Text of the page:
fastify.listen({ port: 3000, host: '127.0.0.1', backlog: 511 }, (err) => {
  if (err) {
    fastify.log.error(err)
    process.exit(1)
  }
})

If no callback is provided a Promise is returned:

fastify.listen(3000)
  .then((address) => console.log(`server listening on ${address}`))
  .catch(err => {
    console.log('Error starting server:', err)
    process.exit(1)
  })

Specifying an address without a callback is also supported:

fastify.listen(3000, '127.0.0.1')
  .then((address) => console.log(`server listening on ${address}`))
  .catch(err => {
    console.log('Error starting server:', err)
    process.exit(1)
  })

Specifying options without a callback is also supported:

fastify.listen({ port: 3000, host: '127.0.0.1', backlog: 511 })
  .then((address) => console.log(`server listening on ${address}`))
  .catch(err => {
    console.log('Error starting server:', err)
    process.exit(1)
  })

When deploying to a Docker, and potentially other, containers, it is advisable to listen on 0.0.0.0 because they do not default to exposing mapped ports to localhost:

fastify.listen(3000, '0.0.0.0', (err, address) => {
  if (err) {
    fastify.log.error(err)
    process.exit(1)
  }
})

If the port is omitted (or is set to zero), a random available port is automatically chosen (later available via fastify.server.address().port).

The default options of listen are:

fastify.listen({
  port: 0,
  host: 'localhost',
  exclusive: false,
  readableAll: false,
  writableAll: false,
  ipv6Only: false
}, (err) => {})

route

Method to add routes to the server, it also has shorthand functions, check here.

close

fastify.close(callback): call this function to close the server instance and run the 'onClose' hook.
Calling close will also cause the server to respond to every new incoming request with a 503 error and destroy that request. See return503OnClosing flags for changing this behaviour.

If it is called without any arguments, it will return a Promise:

fastify.close().then(() => {
  console.log('successfully closed!')
}, (err) => {
  console.log('an error happened', err)
})

decorate*

Function useful if you need to decorate the fastify instance, Reply or Request, check here.

register

Fastify allows the user to extend its functionality with plugins. A plugin can be a set of routes, a server decorator or whatever, check here.

use

Function to add middlewares to Fastify, check here.

addHook

Function to add a specific hook in the lifecycle of Fastify, check here.

prefix

The full path that will be prefixed to a route.

Example:

fastify.register(function (instance, opts, done) {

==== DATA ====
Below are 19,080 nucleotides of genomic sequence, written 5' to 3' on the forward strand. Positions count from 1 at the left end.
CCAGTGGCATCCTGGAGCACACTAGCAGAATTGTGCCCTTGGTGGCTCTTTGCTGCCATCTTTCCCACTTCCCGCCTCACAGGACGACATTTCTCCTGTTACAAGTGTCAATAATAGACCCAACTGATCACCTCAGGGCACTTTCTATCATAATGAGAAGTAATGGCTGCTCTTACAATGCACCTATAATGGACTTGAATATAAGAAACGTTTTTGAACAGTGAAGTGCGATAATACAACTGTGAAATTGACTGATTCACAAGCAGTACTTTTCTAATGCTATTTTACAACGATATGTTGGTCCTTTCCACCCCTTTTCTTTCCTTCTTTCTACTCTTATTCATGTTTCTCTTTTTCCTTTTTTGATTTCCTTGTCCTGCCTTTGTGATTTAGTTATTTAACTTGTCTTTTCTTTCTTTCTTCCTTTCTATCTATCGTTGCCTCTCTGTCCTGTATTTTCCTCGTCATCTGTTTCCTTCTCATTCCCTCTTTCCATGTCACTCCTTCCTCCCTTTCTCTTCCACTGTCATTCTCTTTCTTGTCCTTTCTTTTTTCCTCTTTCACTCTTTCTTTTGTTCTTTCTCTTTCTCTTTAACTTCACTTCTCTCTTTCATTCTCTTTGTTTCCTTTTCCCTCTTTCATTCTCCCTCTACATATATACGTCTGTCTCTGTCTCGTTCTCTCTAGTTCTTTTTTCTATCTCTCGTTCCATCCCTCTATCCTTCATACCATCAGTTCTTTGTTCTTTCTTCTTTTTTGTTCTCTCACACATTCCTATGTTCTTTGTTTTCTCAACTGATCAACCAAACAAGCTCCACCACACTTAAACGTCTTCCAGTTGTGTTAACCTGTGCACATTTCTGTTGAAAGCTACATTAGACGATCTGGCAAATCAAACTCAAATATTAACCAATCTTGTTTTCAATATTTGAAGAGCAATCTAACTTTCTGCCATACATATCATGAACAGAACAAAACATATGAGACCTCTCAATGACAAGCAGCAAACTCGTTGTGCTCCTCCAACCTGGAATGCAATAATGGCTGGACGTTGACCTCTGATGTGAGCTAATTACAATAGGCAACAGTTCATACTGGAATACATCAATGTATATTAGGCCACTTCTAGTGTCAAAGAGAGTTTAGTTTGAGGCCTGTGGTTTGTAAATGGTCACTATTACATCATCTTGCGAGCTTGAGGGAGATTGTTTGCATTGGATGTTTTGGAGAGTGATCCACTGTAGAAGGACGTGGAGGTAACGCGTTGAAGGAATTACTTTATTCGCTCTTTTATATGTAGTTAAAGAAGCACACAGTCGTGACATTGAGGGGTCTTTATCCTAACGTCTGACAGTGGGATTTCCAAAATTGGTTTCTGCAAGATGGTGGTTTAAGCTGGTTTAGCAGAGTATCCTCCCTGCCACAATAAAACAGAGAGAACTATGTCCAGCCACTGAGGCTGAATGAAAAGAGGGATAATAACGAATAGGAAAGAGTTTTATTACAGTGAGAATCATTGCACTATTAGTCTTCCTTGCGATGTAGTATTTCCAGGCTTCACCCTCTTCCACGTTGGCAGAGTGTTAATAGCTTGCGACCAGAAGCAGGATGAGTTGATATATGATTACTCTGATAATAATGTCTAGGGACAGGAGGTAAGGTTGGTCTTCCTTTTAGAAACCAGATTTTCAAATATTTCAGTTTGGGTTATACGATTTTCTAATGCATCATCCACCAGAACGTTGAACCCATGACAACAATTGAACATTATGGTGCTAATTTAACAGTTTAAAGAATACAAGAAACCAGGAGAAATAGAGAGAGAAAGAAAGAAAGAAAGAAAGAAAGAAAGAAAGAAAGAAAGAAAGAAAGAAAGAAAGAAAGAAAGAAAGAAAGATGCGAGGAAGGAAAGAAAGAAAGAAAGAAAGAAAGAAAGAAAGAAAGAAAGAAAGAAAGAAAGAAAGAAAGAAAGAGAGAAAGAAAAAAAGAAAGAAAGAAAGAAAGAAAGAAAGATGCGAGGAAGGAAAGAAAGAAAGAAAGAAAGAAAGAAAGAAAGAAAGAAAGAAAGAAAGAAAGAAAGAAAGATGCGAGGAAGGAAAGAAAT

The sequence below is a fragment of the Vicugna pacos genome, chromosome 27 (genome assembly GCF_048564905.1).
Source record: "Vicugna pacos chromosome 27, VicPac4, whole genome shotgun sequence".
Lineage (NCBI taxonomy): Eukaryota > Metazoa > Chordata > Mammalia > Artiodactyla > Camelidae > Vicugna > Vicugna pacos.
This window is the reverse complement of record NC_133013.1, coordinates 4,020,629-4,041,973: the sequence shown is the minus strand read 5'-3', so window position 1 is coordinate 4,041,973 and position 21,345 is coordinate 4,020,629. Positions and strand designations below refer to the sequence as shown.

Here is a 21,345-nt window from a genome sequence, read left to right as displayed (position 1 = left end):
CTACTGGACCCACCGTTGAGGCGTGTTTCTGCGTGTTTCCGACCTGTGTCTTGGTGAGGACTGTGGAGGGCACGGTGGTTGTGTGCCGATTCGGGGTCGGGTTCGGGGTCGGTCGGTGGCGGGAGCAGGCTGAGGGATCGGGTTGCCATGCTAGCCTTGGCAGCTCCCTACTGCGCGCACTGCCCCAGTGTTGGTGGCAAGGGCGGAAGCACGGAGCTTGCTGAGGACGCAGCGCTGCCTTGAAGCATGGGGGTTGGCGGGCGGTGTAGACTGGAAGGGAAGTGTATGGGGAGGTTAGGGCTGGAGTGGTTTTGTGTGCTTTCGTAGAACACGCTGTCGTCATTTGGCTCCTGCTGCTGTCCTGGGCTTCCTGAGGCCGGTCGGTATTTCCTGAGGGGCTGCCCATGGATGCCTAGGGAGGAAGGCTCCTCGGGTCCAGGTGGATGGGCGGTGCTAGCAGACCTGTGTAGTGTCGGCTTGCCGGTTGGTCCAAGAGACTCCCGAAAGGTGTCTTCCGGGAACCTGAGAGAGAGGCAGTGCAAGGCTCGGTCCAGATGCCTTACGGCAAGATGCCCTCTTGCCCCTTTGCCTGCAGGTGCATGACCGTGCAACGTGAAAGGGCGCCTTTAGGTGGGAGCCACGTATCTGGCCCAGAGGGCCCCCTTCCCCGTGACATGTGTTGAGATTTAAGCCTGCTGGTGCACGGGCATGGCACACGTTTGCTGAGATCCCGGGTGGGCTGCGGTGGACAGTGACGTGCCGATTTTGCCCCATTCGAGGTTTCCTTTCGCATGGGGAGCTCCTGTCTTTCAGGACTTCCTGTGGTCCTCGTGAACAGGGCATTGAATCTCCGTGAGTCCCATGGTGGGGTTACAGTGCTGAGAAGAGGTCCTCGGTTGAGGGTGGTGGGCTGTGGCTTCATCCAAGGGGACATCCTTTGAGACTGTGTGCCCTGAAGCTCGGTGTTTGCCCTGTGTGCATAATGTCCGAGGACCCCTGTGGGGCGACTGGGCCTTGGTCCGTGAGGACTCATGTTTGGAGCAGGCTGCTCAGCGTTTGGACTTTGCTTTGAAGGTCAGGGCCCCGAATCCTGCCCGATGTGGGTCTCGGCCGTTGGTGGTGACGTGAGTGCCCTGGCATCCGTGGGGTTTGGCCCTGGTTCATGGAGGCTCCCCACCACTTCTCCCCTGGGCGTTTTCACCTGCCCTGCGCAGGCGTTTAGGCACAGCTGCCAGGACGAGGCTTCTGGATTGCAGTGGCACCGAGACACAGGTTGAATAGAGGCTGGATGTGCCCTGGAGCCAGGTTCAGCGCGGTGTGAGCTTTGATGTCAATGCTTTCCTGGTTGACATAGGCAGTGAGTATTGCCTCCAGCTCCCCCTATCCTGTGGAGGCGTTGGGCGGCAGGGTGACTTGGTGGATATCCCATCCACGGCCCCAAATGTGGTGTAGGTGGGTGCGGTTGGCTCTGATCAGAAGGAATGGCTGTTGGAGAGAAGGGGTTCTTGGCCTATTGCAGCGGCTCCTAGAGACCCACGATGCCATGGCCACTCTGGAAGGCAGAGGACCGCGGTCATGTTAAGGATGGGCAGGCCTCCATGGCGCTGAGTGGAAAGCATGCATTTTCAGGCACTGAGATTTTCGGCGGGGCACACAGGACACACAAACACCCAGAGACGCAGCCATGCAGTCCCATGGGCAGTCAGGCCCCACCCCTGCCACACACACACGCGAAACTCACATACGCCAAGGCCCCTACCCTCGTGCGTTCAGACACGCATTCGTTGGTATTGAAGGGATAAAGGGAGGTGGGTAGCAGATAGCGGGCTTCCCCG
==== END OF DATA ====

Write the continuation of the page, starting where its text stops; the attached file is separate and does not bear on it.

instance.get('/foo', function (request, reply) {
    // Will log "prefix: /v1"
    request.log.info('prefix: %s', instance.prefix)
    reply.send({ prefix: instance.prefix })
  })

  instance.register(function (instance, opts, done) {
    instance.get('/bar', function (request, reply) {
      // Will log "prefix: /v1/v2"
      request.log.info('prefix: %s', instance.prefix)
      reply.send({ prefix: instance.prefix })
    })

    done()
  }, { prefix: '/v2' })

  done()
}, { prefix: '/v1' })

pluginName

Name of the current plugin. There are three ways to define a name (in order).

  1. If you use fastify-plugin the metadata name is used.
  2. If you module.exports a plugin the filename is used.
  3. If you use a regular function declaration the function name is used.

Fallback: The first two lines of your plugin will represent the plugin name. Newlines are replaced by --. This will help to indentify the root cause when you deal with many plugins.

Important: If you have to deal with nested plugins the name differs with the usage of the fastify-plugin because no new scope is created and therefore we have no place to attach contextual data. In that case the plugin name will represent the boot order of all involved plugins in the format of plugin-A -> plugin-B.

log

The logger instance, check here.

inject

Fake http injection (for testing purposes) here.

addSchema

fastify.addSchema(schemaObj), adds a shared schema to the Fastify instance. This allows you to reuse it everywhere in your application just by writing the schema id that you need.
To learn more, see shared schema example in the Validation and Serialization documentation.

setReplySerializer

Set the reply serializer for all the routes. This will used as default if a Reply.serializer(func) has not been set. The handler is fully encapsulated, so different plugins can set different error handlers. Note: the function parameter is called only for status 2xx. Checkout the setErrorHandler for errors.